Heat flux measurements obtained with greenteg sensors provided precise research data on the efficiency of thermocells in the thermogalvanic conversion of heat to electricity.
The use of waste heat could make an important contribution to a global sustainable supply of energy. Thermogalvanic devices are simple chemistry-based devices that can convert heat into electricity through simple redox chemistry.
The efficiency of this process is the ratio between the electrical energy produced by the cell (in watts) and the amount of thermal energy that flows through the cell (also in watts).
Until now, the amount of thermal energy that is passed through a thermal cell has been estimated by applying a model. In this study, a research team from King’s College London, led by Maria A. Trosheva, used greenteg heat flux sensors to quantify both the heat flux and electrical power of the thermogalvanic cell.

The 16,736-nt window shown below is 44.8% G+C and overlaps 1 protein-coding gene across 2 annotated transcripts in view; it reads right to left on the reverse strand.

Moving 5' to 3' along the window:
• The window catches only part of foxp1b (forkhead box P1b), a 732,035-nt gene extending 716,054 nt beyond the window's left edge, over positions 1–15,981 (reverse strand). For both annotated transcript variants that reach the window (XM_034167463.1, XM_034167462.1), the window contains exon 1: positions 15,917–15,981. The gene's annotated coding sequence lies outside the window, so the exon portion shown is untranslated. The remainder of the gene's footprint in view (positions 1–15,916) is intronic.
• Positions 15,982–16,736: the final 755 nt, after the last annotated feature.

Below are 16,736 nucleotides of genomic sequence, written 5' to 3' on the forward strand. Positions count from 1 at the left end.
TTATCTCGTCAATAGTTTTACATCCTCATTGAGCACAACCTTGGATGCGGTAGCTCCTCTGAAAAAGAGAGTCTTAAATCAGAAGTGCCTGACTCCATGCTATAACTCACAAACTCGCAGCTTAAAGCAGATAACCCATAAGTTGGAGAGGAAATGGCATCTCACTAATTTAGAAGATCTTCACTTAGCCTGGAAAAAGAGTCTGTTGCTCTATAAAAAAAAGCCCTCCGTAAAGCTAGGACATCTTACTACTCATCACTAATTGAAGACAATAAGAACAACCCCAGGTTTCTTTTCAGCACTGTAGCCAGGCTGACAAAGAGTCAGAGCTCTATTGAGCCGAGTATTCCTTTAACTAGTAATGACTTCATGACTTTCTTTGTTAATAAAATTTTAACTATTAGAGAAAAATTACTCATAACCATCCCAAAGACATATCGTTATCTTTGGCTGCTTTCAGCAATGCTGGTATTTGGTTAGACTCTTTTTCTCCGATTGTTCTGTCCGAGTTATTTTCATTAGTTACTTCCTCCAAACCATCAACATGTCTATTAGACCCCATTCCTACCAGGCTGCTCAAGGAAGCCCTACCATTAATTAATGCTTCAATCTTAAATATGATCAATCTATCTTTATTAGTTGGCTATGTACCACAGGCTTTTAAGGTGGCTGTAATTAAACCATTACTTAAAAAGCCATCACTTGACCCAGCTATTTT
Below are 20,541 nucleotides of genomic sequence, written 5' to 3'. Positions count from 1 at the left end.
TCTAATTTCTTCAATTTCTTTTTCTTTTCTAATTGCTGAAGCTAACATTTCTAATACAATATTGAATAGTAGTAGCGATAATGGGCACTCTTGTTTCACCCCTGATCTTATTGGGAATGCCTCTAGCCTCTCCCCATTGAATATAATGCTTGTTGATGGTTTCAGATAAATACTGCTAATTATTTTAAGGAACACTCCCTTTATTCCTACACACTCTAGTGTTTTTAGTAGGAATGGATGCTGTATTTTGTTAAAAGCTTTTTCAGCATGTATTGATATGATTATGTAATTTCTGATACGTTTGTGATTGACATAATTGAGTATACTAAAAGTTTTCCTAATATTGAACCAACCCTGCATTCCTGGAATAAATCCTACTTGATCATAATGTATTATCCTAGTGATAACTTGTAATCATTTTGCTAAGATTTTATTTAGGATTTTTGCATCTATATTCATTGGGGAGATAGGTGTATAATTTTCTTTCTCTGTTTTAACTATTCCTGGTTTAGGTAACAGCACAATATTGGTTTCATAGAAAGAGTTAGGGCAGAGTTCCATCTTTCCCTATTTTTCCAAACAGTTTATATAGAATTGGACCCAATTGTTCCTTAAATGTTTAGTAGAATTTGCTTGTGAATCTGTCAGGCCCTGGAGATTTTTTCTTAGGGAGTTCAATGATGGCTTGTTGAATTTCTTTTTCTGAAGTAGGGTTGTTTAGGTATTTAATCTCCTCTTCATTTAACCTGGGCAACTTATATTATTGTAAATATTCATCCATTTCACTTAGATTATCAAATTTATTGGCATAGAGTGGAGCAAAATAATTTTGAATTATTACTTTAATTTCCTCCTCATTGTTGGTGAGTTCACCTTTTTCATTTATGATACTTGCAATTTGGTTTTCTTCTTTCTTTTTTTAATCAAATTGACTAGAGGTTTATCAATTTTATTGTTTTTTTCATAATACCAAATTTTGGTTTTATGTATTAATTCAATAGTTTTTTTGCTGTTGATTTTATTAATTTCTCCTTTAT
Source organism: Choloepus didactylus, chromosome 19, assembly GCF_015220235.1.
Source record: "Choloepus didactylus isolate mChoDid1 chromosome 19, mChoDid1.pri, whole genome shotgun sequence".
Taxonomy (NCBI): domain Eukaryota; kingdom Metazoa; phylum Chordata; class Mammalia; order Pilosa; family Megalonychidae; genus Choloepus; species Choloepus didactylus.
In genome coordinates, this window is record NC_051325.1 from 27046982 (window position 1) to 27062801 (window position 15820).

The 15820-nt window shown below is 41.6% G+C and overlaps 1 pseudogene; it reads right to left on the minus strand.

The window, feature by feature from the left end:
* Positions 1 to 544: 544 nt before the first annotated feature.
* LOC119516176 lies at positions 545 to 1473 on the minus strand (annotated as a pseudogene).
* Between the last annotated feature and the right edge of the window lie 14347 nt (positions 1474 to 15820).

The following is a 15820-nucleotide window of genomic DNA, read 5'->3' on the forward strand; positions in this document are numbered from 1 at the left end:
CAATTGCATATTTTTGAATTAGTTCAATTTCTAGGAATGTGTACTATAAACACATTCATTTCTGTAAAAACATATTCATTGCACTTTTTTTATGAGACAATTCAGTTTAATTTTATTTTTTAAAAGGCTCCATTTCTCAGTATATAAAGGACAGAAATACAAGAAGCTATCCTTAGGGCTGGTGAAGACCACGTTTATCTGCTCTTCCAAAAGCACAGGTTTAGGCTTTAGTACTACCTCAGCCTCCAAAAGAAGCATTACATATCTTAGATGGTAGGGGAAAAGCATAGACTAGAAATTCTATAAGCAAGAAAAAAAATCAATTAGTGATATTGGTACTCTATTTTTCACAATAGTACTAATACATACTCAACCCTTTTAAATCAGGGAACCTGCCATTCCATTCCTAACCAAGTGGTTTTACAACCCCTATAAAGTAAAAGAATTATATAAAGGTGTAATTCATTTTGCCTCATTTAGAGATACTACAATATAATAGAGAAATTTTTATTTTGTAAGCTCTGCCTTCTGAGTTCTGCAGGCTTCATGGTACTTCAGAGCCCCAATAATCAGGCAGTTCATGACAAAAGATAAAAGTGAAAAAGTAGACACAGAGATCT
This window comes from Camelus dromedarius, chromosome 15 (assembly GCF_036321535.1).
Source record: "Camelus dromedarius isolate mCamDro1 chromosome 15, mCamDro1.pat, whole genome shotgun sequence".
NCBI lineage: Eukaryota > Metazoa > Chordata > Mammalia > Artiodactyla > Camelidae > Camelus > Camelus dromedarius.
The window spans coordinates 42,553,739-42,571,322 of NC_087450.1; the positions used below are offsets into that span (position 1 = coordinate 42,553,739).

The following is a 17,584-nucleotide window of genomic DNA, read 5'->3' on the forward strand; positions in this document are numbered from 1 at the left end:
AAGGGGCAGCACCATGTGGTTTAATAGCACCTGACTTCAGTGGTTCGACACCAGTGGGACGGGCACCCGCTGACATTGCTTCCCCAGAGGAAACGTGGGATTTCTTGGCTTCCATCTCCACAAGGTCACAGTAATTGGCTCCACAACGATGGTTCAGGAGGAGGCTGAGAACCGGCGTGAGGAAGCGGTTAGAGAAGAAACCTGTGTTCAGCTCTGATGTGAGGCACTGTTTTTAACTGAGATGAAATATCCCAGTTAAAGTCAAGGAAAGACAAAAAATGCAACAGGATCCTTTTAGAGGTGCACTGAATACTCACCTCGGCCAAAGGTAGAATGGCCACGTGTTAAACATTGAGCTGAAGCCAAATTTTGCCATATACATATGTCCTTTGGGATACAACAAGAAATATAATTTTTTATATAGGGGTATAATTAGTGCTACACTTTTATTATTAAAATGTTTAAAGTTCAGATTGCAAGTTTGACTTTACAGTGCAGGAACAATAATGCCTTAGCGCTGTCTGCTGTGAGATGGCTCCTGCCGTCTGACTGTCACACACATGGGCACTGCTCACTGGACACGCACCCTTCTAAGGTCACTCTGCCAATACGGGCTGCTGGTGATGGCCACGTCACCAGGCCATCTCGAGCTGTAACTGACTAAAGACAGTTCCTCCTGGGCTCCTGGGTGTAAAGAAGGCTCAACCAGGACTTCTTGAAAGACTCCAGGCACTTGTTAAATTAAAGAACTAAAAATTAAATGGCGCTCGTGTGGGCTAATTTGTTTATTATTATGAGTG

This revealed a large discrepancy between the measured efficiency and the standard (estimated) method: the estimated efficiency turned out to be significantly higher and less accurate than the actual measured performance. This is an important finding for the further development of thermogalvanic cells.
gSKIN XP sensors are used to measure heat flux and electrical power in thermogalvanic cells.